Do you NEED one? Nope, not at all. It's more of a Cadillac vs Chevy comparison than a Cadillac vs Schwinn Bicycle one.
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Old 09-27-2010, 02:22 PM   #17
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try doing the long distance every other day...and between those days do wind sprints as fast as possible. you could just go out on your street and run 40 meters, walk back, then run it again....do that about 30-40 times. One, you get to rest (briefly) but sprinting burns more fat than jogging, also, after stretching your muscles for sprinting, jogging will feel easier.

If the terrain allows, try jogging up hills over and over...that is a great workout for calves and strenghtens them for flat running

take aleve....seriously....not tylenol...just aleve...that .... is like morphine for your muscles. if you are still sore the next day take a few aleve and you'll be good to go

I mostly come out at night....mostly
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Old 09-28-2010, 06:58 PM   #18
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I'll second the heartrate monitor recommendation. I don't use mine anymore but they're great for learning to pace yourself. When you're starting out and don't have a good sense of how your body reacts to running it's really easy to start out running way too hard and burn yourself out early.
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Old 09-29-2010, 09:22 PM   #19
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I'll keep the monitor in mind, but so far I'm not straining myself very hard; I feel great afterwards, only my hips tend to be sore for a day or two, and not nearly enough to make me not able to run again. no marathons yet for me. I'll see if my dad has some kind of monitor (casual runner too) laying around since I don't really want to budget it at the moment with tuition and the 8 getting built nagging at me, but the pacing aspect does interest me a lot.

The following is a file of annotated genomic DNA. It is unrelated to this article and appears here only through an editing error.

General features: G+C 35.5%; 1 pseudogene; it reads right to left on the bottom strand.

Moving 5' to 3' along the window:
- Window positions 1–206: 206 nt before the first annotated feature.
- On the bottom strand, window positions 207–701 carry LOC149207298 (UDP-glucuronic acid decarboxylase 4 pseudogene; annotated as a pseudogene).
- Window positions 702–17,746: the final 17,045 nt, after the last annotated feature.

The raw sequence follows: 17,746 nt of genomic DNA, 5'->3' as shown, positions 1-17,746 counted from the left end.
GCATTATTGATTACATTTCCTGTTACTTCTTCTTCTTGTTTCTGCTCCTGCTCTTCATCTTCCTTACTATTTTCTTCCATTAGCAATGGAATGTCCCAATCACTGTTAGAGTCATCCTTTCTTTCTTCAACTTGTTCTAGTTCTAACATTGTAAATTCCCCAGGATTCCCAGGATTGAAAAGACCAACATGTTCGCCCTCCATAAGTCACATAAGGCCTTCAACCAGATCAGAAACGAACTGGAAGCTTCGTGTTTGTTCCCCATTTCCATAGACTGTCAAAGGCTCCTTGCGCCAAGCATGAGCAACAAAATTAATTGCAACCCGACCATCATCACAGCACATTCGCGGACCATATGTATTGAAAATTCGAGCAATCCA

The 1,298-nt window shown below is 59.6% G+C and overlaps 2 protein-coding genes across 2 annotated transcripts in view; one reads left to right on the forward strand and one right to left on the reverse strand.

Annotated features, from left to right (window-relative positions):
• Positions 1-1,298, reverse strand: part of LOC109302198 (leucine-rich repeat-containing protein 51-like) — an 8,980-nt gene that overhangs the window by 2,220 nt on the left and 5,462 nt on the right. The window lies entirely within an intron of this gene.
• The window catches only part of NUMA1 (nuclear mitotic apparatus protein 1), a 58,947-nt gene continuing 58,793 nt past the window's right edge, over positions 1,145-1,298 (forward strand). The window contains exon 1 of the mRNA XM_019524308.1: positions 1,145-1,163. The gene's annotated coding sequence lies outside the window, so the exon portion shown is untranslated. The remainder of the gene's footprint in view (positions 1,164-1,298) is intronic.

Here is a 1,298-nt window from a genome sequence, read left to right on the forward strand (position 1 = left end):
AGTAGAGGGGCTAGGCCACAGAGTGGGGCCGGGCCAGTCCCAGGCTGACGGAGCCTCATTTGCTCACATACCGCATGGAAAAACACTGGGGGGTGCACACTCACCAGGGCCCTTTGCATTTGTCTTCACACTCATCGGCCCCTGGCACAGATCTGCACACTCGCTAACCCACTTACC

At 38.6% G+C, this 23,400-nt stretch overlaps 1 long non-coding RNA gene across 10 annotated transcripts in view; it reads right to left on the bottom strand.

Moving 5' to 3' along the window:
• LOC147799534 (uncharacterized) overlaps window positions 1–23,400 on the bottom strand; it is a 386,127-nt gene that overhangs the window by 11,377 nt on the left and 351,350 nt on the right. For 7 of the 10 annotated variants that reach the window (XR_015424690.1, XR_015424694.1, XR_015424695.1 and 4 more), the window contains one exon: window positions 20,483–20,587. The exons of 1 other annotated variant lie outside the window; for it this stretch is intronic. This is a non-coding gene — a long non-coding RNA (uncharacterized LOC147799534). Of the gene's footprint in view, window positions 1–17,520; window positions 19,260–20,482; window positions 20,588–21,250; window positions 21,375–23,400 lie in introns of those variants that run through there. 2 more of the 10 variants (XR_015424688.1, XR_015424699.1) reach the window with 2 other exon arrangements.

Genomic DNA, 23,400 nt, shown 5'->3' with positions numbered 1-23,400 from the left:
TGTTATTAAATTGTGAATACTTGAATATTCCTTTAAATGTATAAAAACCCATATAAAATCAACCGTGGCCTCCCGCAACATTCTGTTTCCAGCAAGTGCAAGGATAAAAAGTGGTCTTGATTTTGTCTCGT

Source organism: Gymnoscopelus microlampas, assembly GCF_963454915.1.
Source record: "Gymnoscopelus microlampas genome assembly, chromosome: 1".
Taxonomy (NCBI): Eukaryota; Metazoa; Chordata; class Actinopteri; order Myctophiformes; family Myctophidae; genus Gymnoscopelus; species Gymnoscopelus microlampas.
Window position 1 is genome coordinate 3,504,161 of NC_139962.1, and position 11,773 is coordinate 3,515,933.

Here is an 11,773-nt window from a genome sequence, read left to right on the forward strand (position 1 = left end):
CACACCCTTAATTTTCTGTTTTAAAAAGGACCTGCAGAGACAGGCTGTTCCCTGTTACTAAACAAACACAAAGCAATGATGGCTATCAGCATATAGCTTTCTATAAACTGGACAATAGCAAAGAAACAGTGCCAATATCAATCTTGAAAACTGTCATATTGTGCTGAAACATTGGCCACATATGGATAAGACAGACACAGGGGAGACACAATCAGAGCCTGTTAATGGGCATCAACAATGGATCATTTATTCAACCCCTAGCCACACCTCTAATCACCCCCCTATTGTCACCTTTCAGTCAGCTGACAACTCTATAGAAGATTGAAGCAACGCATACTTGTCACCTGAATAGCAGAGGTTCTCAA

Had a brief antsy period where I hadn't run for 3 days straight; kept doing things/hanging out later towards the night and using the 'ehn' excuse. Decided to piss myself off and force myself to go while in a state of lethargy after work today. Worked going to try and step up to at least every other day to shake off the ehns.
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Old 09-29-2010, 09:32 PM   #20
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Go find 'The Running Room's' training programs. I did it last spring for something to do, and went from 3 or 4 km runs to up to 18kms at a time, and feeling great the whole way through. The program is spread out over 4 months.